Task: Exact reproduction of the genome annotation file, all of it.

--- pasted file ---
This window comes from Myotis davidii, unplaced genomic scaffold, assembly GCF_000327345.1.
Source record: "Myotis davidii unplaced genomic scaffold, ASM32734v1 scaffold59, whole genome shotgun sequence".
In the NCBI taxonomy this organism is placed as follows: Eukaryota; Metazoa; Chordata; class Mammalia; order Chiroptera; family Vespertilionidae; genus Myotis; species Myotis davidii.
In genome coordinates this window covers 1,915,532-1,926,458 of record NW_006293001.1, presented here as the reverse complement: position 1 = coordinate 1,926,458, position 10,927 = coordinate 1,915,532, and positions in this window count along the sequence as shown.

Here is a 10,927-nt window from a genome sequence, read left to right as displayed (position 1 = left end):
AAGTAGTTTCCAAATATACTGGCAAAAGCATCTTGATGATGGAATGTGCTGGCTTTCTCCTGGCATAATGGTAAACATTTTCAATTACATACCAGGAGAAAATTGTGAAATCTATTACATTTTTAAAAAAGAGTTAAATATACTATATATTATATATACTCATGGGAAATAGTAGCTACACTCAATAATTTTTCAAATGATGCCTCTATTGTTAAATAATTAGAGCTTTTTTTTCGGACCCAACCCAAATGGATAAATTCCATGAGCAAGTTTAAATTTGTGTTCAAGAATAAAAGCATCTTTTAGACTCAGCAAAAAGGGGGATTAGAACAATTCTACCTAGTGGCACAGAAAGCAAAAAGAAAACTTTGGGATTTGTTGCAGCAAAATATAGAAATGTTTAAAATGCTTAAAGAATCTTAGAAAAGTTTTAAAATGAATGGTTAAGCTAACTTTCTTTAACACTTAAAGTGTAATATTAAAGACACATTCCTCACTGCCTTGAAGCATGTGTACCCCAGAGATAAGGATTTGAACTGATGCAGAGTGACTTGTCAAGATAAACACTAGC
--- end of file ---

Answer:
This window comes from Myotis davidii, unplaced genomic scaffold, assembly GCF_000327345.1.
Source record: "Myotis davidii unplaced genomic scaffold, ASM32734v1 scaffold59, whole genome shotgun sequence".
In the NCBI taxonomy this organism is placed as follows: Eukaryota; Metazoa; Chordata; class Mammalia; order Chiroptera; family Vespertilionidae; genus Myotis; species Myotis davidii.
In genome coordinates this window covers 1,915,532-1,926,458 of record NW_006293001.1, presented here as the reverse complement: position 1 = coordinate 1,926,458, position 10,927 = coordinate 1,915,532, and positions in this window count along the sequence as shown.

Here is a 10,927-nt window from a genome sequence, read left to right as displayed (position 1 = left end):
AAGTAGTTTCCAAATATACTGGCAAAAGCATCTTGATGATGGAATGTGCTGGCTTTCTCCTGGCATAATGGTAAACATTTTCAATTACATACCAGGAGAAAATTGTGAAATCTATTACATTTTTAAAAAAGAGTTAAATATACTATATATTATATATACTCATGGGAAATAGTAGCTACACTCAATAATTTTTCAAATGATGCCTCTATTGTTAAATAATTAGAGCTTTTTTTTCGGACCCAACCCAAATGGATAAATTCCATGAGCAAGTTTAAATTTGTGTTCAAGAATAAAAGCATCTTTTAGACTCAGCAAAAAGGGGGATTAGAACAATTCTACCTAGTGGCACAGAAAGCAAAAAGAAAACTTTGGGATTTGTTGCAGCAAAATATAGAAATGTTTAAAATGCTTAAAGAATCTTAGAAAAGTTTTAAAATGAATGGTTAAGCTAACTTTCTTTAACACTTAAAGTGTAATATTAAAGACACATTCCTCACTGCCTTGAAGCATGTGTACCCCAGAGATAAGGATTTGAACTGATGCAGAGTGACTTGTCAAGATAAACACTAGC